Mary McLeod Bethune of the National Council of Negro Women to the Acting Officer in Charge of West, Central, and East African Affairs (Sims)1
My Dear Mr. Sims: I would like to suggest to you that a small commission be established to study the participation of Liberia and Nigeria in the Point Four program—to look into the condition of the women and children of these areas.
I would like to see, in that commission, a person of some vision—who could readily visualize what is needed; a person of humane experience who would know what to look for in order to point up situations needing adjustment—expansion, correction or elimination—in the program now being administered.
With the view of stimulating the participation of women and children, and the development of their possibilities, commission personnel would need, of course, to work very diplomatically and with insight and understanding, with the native governments, themselves, evaluating their policies and concepts for our own information, and offering helpful but unobtrusive suggestion where the time and place seemed propitious. Such friendly and informal contacts should enable us to discover how our own government may help to strengthen the efforts of these native governments.[Page 1215]
There would need to be a real spirit of inspiration given out through the commission—a spirit of real friendship and real kinship. With the kind of discovery and interpretation that should result from the work of such a commission, we feel that we can greatly strengthen our own government in its vigorous program among the African people, by returning to this country and dramatizing significant findings, with due regard for the restraints of security and diplomacy.
In order to do this, a group of possibly three people would be needed; one who has had experience and has vision and the confidence of the mass of the American people, and spiritual understanding and undergirding that will find its way through to the bottom levels of the peoples in the countries visited; a second member of the commission should be a good writer and research person who knows the important from the unimportant and who could set up the commission’s findings fully and clearly, and with the accurate interpretation and documentation that is needed; there should also be, attached to the commission, a good photographer to provide skillful pictorial documentation that would give life and vigor to the findings.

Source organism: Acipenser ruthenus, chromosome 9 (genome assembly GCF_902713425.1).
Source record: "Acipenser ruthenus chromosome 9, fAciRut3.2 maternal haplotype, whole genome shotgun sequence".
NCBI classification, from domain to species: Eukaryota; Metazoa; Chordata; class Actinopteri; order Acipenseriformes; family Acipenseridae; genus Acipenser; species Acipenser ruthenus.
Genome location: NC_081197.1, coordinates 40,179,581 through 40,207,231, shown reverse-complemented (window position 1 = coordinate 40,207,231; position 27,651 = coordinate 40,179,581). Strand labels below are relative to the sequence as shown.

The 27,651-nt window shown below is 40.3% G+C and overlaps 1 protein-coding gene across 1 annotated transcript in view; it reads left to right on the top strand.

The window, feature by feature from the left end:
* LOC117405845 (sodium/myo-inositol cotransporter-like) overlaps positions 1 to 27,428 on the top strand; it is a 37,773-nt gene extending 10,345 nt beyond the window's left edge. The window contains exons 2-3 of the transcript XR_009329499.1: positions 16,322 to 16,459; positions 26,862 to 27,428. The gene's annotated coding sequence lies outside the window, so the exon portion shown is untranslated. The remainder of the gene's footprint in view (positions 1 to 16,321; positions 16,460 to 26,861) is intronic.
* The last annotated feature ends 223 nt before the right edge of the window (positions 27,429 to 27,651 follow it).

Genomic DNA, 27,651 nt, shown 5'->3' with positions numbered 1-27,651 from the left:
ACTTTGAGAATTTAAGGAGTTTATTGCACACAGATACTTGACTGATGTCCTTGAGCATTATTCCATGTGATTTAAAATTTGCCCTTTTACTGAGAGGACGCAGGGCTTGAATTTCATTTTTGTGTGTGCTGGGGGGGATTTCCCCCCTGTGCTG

Now, Mr. Sims, I may be dreaming, but I have always been a great dreamer, whose dreams have, fortunately, materialized in constructive ways. It may be that they develop into useful action because they have, as their goal, the opportunities through which all mankind may live a fuller life.
If my country, because of my record, could use me, some time, in such a capacity, I should be very happy to serve.2
National Council of Negro Women
- This letter was prepared on the stationery of the National Council of Negro Women, Inc., 1318 Vermont Avenue, Washington, D.C.↩
In a letter of March 12, Director of the Office of African Affairs Bourgerie replied to Mrs. Bethune as follows:
“Mr. Sims of my office has brought your letter addressed to him on February 14 to my attention. I have purposely delayed replying to your letter until such time as I could consult with the various Officers here in the Department concerning your proposal to send a commission to Africa to appraise the assistance which we are rendering to certain African territories under the Point Four Program.
“It is the consensus here in the Department that it would not be wise to send such a commission to Africa at this time, due to the fact that the Point Four Program is not sufficiently advanced to determine its benefits to the African peoples. I believe you will agree that it would be better to wait until such time as the Program has had an opportunity to achieve some concrete results before consideration is given to a commission of the type which you suggest.
“However, please be assured that we appreciate the ideas which you have advanced and we will be glad to consider them at a later date.” (870.00 TA/2–1451)↩